As usual, President Bush has been letter perfect in his praise for the freedom fighters and his condemnation of the repression in Iran. And the State Department spoke in similar terms through its spokesman, Richard Boucher. It would be good if Secretary Powell and his deputy, Richard Armitage, threw their prestige openly behind democracy (and hence regime change) in the next few days. There has been considerable criticism — which I have joined — of the administration’s lack of a formal Iran policy, but it seems that the president himself has clearly formulated it. He should now ensure that the whole choir is chanting from his hymnal.

Part of the reason for the failure to agree upon an explicit endorsement of Iranian democracy is a lack of good information from inside Iran, and a consequent lack of accurate analysis. At this point, there is nothing that can be done about the failure of the intelligence community to obtain an accurate picture of the forces in play within Iran. It is not to be blamed on the current CIA, or on its personable leader, George Tenet. The truth is that the United States has had rotten intelligence on Iran ever since the run-up to the 1979 revolution that removed the shah and brought the awful mullahs to power. But even so, there is no excuse for the misunderstanding of revolutionary change that dominates the thinking of the intelligence and diplomatic communities.

The spooks and dips believe that democratic revolution in Iran is unlikely because the revolutionary forces have no charismatic leader — no Walesa, no Havel, no Robespierre, no Jefferson — and without revolutionary leaders, revolutions do not occur. Our deep thinkers fear that if we supported the rebels, we would risk a replay of the abortive uprisings in Poland and Hungary in the 1950s and 1960s.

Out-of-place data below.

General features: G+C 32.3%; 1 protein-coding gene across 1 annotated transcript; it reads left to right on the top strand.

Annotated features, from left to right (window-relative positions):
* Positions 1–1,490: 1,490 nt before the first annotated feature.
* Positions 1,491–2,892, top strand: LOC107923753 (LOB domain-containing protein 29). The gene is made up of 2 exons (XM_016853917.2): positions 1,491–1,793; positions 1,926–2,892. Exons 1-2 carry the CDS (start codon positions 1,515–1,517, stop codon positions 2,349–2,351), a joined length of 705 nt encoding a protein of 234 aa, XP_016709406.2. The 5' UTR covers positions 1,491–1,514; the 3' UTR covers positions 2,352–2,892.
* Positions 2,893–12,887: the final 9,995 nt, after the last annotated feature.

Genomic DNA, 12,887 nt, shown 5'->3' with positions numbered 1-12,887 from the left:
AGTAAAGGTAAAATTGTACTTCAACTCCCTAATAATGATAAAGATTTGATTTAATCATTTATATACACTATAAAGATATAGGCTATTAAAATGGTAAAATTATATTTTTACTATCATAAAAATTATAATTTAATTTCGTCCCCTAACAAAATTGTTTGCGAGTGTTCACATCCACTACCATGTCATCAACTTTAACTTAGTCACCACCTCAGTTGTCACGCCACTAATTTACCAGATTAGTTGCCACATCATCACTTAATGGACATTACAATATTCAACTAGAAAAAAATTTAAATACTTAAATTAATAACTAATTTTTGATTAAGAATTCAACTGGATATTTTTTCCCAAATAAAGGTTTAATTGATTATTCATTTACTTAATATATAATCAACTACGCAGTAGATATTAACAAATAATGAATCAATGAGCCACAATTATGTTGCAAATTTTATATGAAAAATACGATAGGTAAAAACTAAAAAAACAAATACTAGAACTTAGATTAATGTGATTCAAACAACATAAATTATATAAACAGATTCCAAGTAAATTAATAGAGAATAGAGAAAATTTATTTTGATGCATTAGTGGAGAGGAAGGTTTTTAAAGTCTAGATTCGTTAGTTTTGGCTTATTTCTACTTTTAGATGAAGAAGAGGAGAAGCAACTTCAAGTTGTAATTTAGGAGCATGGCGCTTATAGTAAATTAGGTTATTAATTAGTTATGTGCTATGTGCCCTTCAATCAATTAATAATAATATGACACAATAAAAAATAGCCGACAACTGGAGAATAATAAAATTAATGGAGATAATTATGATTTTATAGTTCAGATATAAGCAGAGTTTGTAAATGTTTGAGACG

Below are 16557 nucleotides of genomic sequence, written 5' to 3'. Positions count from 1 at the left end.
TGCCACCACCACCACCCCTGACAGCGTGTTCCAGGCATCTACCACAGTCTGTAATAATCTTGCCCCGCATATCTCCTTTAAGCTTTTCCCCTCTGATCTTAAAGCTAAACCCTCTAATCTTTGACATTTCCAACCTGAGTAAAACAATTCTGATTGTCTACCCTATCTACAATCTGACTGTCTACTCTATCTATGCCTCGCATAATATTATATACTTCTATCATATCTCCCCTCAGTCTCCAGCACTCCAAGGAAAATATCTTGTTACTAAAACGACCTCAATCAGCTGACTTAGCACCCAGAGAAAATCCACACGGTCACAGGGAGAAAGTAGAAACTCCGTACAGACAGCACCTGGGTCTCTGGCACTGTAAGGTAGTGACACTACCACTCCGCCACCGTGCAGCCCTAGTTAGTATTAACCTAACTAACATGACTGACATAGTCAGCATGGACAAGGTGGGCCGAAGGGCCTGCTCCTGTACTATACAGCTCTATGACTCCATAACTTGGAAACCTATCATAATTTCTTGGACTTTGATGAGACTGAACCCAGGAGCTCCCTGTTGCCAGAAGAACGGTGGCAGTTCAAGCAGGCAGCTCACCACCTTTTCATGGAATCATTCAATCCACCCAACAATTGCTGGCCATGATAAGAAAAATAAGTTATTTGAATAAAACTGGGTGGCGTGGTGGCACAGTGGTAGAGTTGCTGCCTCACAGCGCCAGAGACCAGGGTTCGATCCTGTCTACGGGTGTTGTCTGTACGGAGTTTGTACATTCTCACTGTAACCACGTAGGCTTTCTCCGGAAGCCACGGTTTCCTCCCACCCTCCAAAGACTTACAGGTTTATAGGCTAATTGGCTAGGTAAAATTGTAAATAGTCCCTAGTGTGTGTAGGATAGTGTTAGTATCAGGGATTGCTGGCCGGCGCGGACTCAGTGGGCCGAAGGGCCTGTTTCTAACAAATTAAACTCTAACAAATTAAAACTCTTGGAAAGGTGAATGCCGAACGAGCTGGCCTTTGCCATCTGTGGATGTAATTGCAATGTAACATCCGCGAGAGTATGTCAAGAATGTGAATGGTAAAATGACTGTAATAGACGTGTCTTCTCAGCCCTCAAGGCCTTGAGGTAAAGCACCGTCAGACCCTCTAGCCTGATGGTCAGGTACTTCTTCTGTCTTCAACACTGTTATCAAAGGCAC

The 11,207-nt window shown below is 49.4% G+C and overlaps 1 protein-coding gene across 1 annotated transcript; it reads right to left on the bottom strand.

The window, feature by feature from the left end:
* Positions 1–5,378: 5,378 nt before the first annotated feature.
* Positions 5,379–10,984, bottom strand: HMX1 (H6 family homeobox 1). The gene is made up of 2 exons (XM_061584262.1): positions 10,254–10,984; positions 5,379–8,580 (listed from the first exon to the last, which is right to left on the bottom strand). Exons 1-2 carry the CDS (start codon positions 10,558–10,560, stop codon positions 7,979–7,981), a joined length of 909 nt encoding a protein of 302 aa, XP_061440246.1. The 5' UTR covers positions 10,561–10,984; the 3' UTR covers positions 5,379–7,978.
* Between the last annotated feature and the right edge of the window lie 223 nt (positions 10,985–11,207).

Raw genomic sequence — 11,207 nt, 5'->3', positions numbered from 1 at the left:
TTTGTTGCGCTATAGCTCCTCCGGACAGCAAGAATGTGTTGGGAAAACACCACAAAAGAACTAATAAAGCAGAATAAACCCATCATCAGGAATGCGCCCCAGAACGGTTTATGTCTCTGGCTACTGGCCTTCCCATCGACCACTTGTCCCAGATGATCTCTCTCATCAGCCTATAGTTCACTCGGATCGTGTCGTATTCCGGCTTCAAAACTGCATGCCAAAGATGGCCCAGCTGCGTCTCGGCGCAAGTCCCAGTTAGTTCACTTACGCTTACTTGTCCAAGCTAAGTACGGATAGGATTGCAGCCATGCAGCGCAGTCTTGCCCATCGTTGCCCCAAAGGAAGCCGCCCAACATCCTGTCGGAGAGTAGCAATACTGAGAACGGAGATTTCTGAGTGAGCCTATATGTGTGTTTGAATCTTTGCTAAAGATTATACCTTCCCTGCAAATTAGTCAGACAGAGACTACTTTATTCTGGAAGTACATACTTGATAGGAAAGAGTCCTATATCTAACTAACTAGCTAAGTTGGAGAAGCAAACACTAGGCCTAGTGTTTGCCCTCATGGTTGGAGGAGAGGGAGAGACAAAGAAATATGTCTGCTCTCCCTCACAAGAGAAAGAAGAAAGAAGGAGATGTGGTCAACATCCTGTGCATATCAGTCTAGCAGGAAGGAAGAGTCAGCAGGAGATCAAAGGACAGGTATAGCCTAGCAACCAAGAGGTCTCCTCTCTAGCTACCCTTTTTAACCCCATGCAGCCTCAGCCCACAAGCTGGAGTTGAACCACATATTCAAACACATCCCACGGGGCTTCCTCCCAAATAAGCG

But Iran today is not at all comparable to Central Europe half a century ago, or for that matter to revolutionary France of America in the 18th century, or Russia on the eve of the Bolshevik Revolution. In all those cases, the revolutionaries were a distinct minority, and only a combination of dynamic leadership and foreign support could bring down the regimes. In Iran today, the revolutionaries constitute the overwhelming majority of the population, while the tyrants only glean minimal support. Thus, the Iranian people hold their destiny in their own hands. They share a common dream of freedom, and need only transform it into a common mission to liberate themselves.

Finally, our analysts should be more modest when they pronounce on the lack of revolutionary leaders in Iran today. The democracy movement has been growing for years, and has clearly attracted mass support. That does not take place without good leadership. The leaders are there, we just don’t know their names and faces. But if we stick to our own guiding principles, and support the democratic revolution under way in the streets of Iran — and if the revolutionary momentum is as strong as it now appears — we will get to know them soon enough.

— Michael Ledeen, an NRO contributing editor, is most recently the author of The War Against the Terror Masters. Ledeen, Resident Scholar in the Freedom Chair at the American Enterprise Institute, can be reached through Benador Associates.